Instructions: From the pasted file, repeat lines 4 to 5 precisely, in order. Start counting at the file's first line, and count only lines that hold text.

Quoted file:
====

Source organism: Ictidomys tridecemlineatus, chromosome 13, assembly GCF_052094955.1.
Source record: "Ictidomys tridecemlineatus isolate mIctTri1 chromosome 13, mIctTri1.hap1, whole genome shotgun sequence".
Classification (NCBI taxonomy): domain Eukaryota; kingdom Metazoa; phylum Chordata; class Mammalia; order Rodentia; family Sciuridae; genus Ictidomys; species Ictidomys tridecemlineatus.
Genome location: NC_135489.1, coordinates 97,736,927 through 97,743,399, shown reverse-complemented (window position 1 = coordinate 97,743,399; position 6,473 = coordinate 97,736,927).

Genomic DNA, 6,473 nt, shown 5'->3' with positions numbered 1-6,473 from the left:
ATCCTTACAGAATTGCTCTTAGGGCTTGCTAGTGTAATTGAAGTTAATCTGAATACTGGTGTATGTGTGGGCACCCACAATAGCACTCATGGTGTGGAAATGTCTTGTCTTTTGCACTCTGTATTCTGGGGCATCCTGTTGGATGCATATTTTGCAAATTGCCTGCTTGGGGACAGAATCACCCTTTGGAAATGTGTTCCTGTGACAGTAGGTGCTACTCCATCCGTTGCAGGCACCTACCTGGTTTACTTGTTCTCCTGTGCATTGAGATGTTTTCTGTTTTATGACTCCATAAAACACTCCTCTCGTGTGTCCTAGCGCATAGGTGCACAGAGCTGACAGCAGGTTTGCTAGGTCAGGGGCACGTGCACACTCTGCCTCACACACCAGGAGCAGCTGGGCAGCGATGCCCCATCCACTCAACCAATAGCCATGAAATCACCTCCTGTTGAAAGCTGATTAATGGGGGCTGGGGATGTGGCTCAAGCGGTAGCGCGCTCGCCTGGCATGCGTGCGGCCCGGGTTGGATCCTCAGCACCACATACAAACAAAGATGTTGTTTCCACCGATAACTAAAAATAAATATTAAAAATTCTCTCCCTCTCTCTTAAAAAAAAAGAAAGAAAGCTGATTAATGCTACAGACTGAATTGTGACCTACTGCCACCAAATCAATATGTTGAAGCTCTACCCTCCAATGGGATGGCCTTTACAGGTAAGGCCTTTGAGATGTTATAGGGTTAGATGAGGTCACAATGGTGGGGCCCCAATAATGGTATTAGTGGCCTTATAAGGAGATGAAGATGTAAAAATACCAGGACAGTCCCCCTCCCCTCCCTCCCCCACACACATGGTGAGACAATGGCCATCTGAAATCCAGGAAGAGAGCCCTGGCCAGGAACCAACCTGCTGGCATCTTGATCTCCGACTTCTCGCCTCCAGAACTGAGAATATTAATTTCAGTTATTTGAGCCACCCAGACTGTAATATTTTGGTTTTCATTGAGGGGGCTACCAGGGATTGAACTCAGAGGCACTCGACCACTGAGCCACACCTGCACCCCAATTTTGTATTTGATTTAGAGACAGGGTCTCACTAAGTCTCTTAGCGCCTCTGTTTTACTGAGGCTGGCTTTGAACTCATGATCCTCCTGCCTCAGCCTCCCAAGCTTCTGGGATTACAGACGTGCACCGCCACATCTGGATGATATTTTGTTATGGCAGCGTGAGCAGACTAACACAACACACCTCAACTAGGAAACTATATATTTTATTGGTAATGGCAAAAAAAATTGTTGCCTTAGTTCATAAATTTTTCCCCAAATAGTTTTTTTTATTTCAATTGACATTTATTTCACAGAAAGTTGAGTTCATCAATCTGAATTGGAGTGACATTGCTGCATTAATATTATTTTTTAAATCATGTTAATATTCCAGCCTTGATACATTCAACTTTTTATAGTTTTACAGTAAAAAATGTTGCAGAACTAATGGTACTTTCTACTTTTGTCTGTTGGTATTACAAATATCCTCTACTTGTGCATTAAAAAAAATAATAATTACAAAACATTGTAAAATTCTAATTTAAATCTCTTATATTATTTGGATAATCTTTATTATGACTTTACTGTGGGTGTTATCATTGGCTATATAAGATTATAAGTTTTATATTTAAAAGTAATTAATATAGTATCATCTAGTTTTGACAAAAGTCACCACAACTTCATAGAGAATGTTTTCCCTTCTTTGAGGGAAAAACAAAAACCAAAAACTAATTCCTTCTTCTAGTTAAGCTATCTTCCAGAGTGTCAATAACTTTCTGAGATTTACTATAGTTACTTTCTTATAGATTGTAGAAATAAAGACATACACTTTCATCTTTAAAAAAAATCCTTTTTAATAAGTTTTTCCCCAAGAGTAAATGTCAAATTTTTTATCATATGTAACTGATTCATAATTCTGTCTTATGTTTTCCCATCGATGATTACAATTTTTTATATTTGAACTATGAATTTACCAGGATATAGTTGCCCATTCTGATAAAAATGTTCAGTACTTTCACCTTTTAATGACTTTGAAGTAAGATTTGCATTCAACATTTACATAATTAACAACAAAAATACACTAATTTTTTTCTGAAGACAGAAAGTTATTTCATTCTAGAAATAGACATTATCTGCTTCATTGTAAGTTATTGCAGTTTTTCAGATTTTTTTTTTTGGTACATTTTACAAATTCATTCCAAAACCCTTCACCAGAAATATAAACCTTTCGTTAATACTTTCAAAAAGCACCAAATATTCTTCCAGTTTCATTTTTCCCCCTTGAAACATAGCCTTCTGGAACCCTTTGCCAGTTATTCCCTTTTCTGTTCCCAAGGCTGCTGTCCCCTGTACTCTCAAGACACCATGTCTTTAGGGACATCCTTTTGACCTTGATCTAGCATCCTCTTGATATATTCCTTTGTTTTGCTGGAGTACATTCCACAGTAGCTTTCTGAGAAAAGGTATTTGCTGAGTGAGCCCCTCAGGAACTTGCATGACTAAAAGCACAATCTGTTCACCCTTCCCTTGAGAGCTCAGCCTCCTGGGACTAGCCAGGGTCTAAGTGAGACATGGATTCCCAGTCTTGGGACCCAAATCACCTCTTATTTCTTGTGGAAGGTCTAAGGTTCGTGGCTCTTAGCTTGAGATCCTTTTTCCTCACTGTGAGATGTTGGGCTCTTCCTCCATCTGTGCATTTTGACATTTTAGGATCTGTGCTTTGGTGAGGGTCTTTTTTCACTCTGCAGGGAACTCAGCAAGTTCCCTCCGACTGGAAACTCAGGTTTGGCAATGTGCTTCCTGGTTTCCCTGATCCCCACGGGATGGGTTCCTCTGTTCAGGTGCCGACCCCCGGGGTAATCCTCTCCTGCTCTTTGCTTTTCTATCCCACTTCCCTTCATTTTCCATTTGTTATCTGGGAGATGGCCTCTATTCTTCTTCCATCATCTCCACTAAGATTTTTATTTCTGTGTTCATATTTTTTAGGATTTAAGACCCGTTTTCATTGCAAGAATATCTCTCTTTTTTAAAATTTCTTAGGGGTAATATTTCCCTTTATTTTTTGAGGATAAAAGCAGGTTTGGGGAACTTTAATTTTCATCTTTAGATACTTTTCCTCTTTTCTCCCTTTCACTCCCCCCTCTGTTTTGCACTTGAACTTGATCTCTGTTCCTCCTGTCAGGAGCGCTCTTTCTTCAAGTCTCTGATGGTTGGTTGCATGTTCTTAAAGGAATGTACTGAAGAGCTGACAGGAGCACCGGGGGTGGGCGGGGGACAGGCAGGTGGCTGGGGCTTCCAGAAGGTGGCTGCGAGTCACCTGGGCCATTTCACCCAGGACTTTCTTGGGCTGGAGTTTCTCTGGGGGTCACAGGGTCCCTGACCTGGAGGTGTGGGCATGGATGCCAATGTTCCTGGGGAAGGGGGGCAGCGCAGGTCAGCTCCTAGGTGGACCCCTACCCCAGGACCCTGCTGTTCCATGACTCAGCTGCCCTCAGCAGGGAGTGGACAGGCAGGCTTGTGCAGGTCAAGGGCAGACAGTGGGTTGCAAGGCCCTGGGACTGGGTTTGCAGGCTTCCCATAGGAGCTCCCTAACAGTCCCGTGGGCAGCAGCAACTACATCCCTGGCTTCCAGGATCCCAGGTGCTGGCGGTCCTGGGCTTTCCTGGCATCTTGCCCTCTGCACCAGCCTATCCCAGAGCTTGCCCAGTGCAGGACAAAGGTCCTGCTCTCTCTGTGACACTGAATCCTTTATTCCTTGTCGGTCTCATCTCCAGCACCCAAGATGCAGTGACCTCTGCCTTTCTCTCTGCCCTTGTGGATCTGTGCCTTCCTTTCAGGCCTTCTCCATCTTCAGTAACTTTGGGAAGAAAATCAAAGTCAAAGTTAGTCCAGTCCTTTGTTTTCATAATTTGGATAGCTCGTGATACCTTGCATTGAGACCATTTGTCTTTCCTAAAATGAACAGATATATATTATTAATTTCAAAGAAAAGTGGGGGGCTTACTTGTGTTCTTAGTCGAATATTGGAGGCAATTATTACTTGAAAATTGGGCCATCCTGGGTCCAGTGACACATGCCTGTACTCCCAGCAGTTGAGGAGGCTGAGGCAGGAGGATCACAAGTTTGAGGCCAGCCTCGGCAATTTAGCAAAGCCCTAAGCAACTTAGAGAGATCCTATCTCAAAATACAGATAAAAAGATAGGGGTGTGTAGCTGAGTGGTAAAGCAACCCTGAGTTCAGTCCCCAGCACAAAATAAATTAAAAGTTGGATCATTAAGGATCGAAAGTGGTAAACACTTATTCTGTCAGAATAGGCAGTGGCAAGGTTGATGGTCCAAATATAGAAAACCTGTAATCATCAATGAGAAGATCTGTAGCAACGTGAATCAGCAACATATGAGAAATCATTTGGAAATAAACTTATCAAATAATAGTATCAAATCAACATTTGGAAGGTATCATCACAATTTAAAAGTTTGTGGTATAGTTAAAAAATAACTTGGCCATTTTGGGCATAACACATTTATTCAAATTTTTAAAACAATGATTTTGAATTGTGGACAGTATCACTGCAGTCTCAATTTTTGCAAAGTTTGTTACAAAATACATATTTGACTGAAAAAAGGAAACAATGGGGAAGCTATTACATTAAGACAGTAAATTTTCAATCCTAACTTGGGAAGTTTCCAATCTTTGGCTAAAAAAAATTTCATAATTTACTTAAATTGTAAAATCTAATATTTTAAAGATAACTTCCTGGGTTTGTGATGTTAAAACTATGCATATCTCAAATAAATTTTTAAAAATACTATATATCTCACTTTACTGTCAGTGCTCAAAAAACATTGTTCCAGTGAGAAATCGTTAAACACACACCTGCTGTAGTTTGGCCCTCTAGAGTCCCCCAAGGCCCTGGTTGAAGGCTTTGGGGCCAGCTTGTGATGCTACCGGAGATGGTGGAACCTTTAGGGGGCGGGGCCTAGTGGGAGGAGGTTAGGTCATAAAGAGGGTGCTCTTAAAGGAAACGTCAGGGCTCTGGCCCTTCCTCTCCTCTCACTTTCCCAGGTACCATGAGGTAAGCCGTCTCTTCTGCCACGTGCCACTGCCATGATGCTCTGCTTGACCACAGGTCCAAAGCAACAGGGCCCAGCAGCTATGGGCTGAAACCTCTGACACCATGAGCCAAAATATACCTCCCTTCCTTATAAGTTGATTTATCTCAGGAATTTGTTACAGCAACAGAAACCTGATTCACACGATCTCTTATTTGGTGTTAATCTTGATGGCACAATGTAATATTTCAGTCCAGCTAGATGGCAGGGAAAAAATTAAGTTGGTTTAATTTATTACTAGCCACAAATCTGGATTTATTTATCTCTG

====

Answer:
Genome location: NC_135489.1, coordinates 97,736,927 through 97,743,399, shown reverse-complemented (window position 1 = coordinate 97,743,399; position 6,473 = coordinate 97,736,927).

Genomic DNA, 6,473 nt, shown 5'->3' with positions numbered 1-6,473 from the left: